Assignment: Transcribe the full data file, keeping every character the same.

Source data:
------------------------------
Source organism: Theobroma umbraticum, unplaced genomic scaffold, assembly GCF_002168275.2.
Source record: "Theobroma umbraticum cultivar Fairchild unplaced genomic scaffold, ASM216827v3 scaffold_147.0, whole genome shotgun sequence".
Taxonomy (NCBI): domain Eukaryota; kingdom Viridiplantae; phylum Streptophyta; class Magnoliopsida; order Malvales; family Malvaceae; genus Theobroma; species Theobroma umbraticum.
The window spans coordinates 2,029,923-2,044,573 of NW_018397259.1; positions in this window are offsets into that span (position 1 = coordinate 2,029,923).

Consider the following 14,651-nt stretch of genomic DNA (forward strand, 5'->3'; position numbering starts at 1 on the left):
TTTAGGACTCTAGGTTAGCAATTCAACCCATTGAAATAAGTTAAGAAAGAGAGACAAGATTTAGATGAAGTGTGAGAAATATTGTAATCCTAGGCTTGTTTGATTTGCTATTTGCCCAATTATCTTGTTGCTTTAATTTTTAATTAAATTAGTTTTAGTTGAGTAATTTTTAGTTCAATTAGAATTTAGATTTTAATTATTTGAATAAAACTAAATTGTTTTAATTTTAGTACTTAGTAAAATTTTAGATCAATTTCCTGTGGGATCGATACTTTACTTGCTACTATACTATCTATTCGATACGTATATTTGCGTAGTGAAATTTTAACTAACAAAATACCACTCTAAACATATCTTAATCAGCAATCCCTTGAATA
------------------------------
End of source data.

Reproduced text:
Source organism: Theobroma umbraticum, unplaced genomic scaffold, assembly GCF_002168275.2.
Source record: "Theobroma umbraticum cultivar Fairchild unplaced genomic scaffold, ASM216827v3 scaffold_147.0, whole genome shotgun sequence".
Taxonomy (NCBI): domain Eukaryota; kingdom Viridiplantae; phylum Streptophyta; class Magnoliopsida; order Malvales; family Malvaceae; genus Theobroma; species Theobroma umbraticum.
The window spans coordinates 2,029,923-2,044,573 of NW_018397259.1; positions in this window are offsets into that span (position 1 = coordinate 2,029,923).

Consider the following 14,651-nt stretch of genomic DNA (forward strand, 5'->3'; position numbering starts at 1 on the left):
TTTAGGACTCTAGGTTAGCAATTCAACCCATTGAAATAAGTTAAGAAAGAGAGACAAGATTTAGATGAAGTGTGAGAAATATTGTAATCCTAGGCTTGTTTGATTTGCTATTTGCCCAATTATCTTGTTGCTTTAATTTTTAATTAAATTAGTTTTAGTTGAGTAATTTTTAGTTCAATTAGAATTTAGATTTTAATTATTTGAATAAAACTAAATTGTTTTAATTTTAGTACTTAGTAAAATTTTAGATCAATTTCCTGTGGGATCGATACTTTACTTGCTACTATACTATCTATTCGATACGTATATTTGCGTAGTGAAATTTTAACTAACAAAATACCACTCTAAACATATCTTAATCAGCAATCCCTTGAATA